By Krishnanunni Hari
“So now he’s gone and I buried him,
And that’s all there is to it.” – Pablo Neruda, “A Dog Has Died”
The dog of my family, who we called Spiky, died earlier this year sometime in the night, probably on getting hit by a truck. He had no visible wounds and, hopefully, died on the spot. My uncle who went looking early next morning found him on the highway and buried him near a petrol pump. He reported this to my parents and they reported the same to me after a week. I welled up intermittently that day and cried a proper cry the next on the phone with a friend who I used to advise on dog matters. Though I wished for more proportionate outbursts, nothing came. I returned to Kerala upon Lockdown and have had silence on both my part and my family’s on his death, his dying, the life we gave him and the life we owed him.
In the first few months after his death, I would occasionally pant with my tongue out – part deliberately, part subconsciously. How my life was with him had already begun to slip from memory. I used to sniff around his kennel without my parents noticing to get a hint of his smell, or I would wait for the serendipity of his hair on my clothes. I keep going back to the times when I sat next to him sleeping on the sand and felt how fragile he was, how injurable and felt a love in which the world crumbles.
Because it’s part of the experience and since I wanted to know what others felt about their dog friends dying, I picked up Neruda’s “A Dog Has Died”. I expected its last lines to be resonant with how I appeared to be, but that wasn’t the case. I am yet to feel his not-being-there. We used to have this night-time ritual where I would go pee under a tree and he would emerge from deep sleep, summon a considerate measure of urine and join me in a sense of queer brotherhood. Even now, I feel him with me while I take a leak under the same tree or when I look into the darkness behind the well; I turn to a presence he has enfleshed into the air around my house. This is also why I am yet to miss him.
Of course it isn’t an embodied presence, not until the other day when I was returning home with my mother on the scooty when we came across a white Labrador who looked like Spiky (like how all labradors look alike), was as tall as him but a little older, tired and hungry, with hairless patches here and there. We rode past him and then rode back. We called him by name, whistled and when all he gave us was a tired blank look, we went our way and left him to continue sniffing the sides of the road.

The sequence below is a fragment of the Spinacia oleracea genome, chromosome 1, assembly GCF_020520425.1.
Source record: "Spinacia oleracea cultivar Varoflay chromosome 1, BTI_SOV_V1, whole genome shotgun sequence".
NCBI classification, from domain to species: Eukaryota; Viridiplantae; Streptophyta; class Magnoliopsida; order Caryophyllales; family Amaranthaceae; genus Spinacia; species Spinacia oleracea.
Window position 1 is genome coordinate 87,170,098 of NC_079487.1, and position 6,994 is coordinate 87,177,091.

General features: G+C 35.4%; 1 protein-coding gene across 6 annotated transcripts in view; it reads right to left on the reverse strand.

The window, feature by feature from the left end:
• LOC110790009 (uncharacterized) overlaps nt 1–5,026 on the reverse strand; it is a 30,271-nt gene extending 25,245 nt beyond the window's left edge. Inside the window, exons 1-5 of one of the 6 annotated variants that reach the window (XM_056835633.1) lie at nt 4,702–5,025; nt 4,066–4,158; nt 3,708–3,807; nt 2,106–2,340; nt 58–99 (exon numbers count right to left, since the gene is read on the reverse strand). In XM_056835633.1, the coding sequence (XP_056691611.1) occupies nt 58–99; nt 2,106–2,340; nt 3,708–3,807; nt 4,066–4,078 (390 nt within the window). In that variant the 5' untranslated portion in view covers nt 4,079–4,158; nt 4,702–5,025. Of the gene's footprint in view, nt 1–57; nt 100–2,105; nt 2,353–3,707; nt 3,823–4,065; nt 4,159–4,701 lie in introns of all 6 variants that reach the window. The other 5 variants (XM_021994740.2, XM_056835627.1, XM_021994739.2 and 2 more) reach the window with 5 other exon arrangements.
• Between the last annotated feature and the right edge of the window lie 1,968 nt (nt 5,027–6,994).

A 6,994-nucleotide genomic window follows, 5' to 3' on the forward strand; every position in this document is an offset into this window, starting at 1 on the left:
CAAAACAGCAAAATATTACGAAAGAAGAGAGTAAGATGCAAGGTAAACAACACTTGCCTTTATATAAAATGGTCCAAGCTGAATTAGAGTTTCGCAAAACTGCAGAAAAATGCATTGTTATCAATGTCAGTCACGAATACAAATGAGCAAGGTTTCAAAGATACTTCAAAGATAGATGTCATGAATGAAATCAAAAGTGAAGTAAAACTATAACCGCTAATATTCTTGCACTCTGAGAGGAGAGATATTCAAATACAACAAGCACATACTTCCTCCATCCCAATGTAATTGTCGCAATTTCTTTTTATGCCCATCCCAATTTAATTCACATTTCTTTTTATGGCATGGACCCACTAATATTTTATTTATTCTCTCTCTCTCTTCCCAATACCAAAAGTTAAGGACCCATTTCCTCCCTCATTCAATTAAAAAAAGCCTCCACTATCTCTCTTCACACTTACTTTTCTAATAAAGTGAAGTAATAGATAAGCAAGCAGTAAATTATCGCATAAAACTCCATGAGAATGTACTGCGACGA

This incident unsettled a lot of things – most obviously, what we had taken to be facts of his dying and being-dead were now cast in doubt. We had been looking at our life with him as a love that had run its course, which must now be consigned to the recent-past. This arrangement was worried. Seeing him there was to be taken back to an intimacy that shouldn’t have ended so soon, a difficult intimacy which, at times of crisis, I am glad I don’t have to tend to anymore. While I outweighed the troubles of taking him against the good, my mother asked if dogs remember their humans six months after disappearance.
And we didn’t take him. It can be said that our dog is dead and gone and this is just a similar-looking but wholly different one. It can be said that we are trying to deflect that reality or the other reality that it was actually Spiky and the dog we buried was someone else. Split between two worlds, another aspect comes into view: that this dog is Spiky (if he were) wandering the streets – hungry, scavenging, injured, and this is where it hurts.
I never had it in myself but he looked for me to ask his forgiveness – for cutting up space into his and ours, for denying him sex, for not listening. I didn’t answer his call from the streets; I failed him then, I keep failing him.
A dog has died and that is not all there is to it; dogs who you didn’t bury yourself, and even the ones you did, still wander as other dogs who you have a chance to meet. I struggle to not foreclose this difficulty.
Krishnanunni Hari is a research scholar at EFL University, Hyderabad. He tries to build conversations around an intersectional approach to animal rights in his city. He can be reached on firstname.lastname@example.org
Cafe Dissensus Everyday is the blog of Cafe Dissensus magazine, born in New York City and currently based in India. All materials on the site are protected under Creative Commons License.
Read the latest issue of Cafe Dissensus Magazine, “Climate Change in Literature”, edited by Morve Roshan K., Southwest University, China and Niyi Akingbe, University of South Africa, Pretoria.